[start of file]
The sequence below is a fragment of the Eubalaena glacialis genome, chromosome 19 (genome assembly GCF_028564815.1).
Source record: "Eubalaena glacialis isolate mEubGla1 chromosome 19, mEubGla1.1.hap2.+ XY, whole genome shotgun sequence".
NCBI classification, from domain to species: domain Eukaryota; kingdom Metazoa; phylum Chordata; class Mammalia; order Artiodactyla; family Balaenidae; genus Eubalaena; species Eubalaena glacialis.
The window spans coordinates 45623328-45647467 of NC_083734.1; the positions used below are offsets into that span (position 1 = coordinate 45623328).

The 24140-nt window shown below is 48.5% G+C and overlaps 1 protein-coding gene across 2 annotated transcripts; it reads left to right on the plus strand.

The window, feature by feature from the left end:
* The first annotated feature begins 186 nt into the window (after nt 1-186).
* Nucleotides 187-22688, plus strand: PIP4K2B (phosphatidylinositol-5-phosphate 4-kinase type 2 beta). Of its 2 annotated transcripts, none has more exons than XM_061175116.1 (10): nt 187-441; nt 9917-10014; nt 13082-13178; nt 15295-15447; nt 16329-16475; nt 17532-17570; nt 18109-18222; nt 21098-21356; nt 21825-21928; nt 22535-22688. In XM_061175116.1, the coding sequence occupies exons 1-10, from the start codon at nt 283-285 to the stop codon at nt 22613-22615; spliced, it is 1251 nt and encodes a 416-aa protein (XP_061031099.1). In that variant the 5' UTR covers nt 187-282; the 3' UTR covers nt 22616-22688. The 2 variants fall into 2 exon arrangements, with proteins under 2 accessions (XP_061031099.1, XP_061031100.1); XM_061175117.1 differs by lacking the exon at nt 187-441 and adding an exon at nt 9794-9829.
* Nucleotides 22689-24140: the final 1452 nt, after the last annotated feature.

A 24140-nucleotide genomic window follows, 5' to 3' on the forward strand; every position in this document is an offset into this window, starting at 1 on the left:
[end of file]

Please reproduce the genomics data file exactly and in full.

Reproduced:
The sequence below is a fragment of the Eubalaena glacialis genome, chromosome 19 (genome assembly GCF_028564815.1).
Source record: "Eubalaena glacialis isolate mEubGla1 chromosome 19, mEubGla1.1.hap2.+ XY, whole genome shotgun sequence".
NCBI classification, from domain to species: domain Eukaryota; kingdom Metazoa; phylum Chordata; class Mammalia; order Artiodactyla; family Balaenidae; genus Eubalaena; species Eubalaena glacialis.
The window spans coordinates 45623328-45647467 of NC_083734.1; the positions used below are offsets into that span (position 1 = coordinate 45623328).

The 24140-nt window shown below is 48.5% G+C and overlaps 1 protein-coding gene across 2 annotated transcripts; it reads left to right on the plus strand.

The window, feature by feature from the left end:
* The first annotated feature begins 186 nt into the window (after nt 1-186).
* Nucleotides 187-22688, plus strand: PIP4K2B (phosphatidylinositol-5-phosphate 4-kinase type 2 beta). Of its 2 annotated transcripts, none has more exons than XM_061175116.1 (10): nt 187-441; nt 9917-10014; nt 13082-13178; nt 15295-15447; nt 16329-16475; nt 17532-17570; nt 18109-18222; nt 21098-21356; nt 21825-21928; nt 22535-22688. In XM_061175116.1, the coding sequence occupies exons 1-10, from the start codon at nt 283-285 to the stop codon at nt 22613-22615; spliced, it is 1251 nt and encodes a 416-aa protein (XP_061031099.1). In that variant the 5' UTR covers nt 187-282; the 3' UTR covers nt 22616-22688. The 2 variants fall into 2 exon arrangements, with proteins under 2 accessions (XP_061031099.1, XP_061031100.1); XM_061175117.1 differs by lacking the exon at nt 187-441 and adding an exon at nt 9794-9829.
* Nucleotides 22689-24140: the final 1452 nt, after the last annotated feature.

A 24140-nucleotide genomic window follows, 5' to 3' on the forward strand; every position in this document is an offset into this window, starting at 1 on the left: